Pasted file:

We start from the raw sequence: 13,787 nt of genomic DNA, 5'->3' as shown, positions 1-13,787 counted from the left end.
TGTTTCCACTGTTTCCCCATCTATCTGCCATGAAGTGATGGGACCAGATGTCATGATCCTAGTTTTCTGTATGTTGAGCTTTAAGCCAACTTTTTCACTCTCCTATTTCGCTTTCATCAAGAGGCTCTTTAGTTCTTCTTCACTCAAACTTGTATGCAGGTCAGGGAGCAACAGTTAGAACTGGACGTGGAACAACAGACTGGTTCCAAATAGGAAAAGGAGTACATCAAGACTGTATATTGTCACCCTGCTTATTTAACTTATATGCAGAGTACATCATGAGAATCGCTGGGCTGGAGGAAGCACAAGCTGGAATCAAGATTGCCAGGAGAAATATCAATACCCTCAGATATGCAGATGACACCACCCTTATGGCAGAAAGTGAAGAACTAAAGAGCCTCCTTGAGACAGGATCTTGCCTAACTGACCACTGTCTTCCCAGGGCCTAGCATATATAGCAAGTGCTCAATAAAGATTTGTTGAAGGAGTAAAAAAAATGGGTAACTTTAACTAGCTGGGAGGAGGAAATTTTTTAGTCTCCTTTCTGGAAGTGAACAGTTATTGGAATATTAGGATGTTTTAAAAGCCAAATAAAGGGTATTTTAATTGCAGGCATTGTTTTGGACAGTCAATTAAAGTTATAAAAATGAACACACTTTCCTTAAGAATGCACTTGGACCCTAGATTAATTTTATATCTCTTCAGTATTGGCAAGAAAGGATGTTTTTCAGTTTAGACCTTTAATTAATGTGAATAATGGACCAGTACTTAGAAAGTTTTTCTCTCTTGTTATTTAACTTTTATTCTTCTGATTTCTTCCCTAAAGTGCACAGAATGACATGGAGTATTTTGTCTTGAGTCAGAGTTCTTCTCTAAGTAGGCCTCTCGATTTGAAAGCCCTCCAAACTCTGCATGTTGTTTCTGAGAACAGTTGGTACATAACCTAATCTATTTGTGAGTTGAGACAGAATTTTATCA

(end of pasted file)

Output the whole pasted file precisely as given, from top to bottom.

We start from the raw sequence: 13,787 nt of genomic DNA, 5'->3' as shown, positions 1-13,787 counted from the left end.
TGTTTCCACTGTTTCCCCATCTATCTGCCATGAAGTGATGGGACCAGATGTCATGATCCTAGTTTTCTGTATGTTGAGCTTTAAGCCAACTTTTTCACTCTCCTATTTCGCTTTCATCAAGAGGCTCTTTAGTTCTTCTTCACTCAAACTTGTATGCAGGTCAGGGAGCAACAGTTAGAACTGGACGTGGAACAACAGACTGGTTCCAAATAGGAAAAGGAGTACATCAAGACTGTATATTGTCACCCTGCTTATTTAACTTATATGCAGAGTACATCATGAGAATCGCTGGGCTGGAGGAAGCACAAGCTGGAATCAAGATTGCCAGGAGAAATATCAATACCCTCAGATATGCAGATGACACCACCCTTATGGCAGAAAGTGAAGAACTAAAGAGCCTCCTTGAGACAGGATCTTGCCTAACTGACCACTGTCTTCCCAGGGCCTAGCATATATAGCAAGTGCTCAATAAAGATTTGTTGAAGGAGTAAAAAAAATGGGTAACTTTAACTAGCTGGGAGGAGGAAATTTTTTAGTCTCCTTTCTGGAAGTGAACAGTTATTGGAATATTAGGATGTTTTAAAAGCCAAATAAAGGGTATTTTAATTGCAGGCATTGTTTTGGACAGTCAATTAAAGTTATAAAAATGAACACACTTTCCTTAAGAATGCACTTGGACCCTAGATTAATTTTATATCTCTTCAGTATTGGCAAGAAAGGATGTTTTTCAGTTTAGACCTTTAATTAATGTGAATAATGGACCAGTACTTAGAAAGTTTTTCTCTCTTGTTATTTAACTTTTATTCTTCTGATTTCTTCCCTAAAGTGCACAGAATGACATGGAGTATTTTGTCTTGAGTCAGAGTTCTTCTCTAAGTAGGCCTCTCGATTTGAAAGCCCTCCAAACTCTGCATGTTGTTTCTGAGAACAGTTGGTACATAACCTAATCTATTTGTGAGTTGAGACAGAATTTTATCA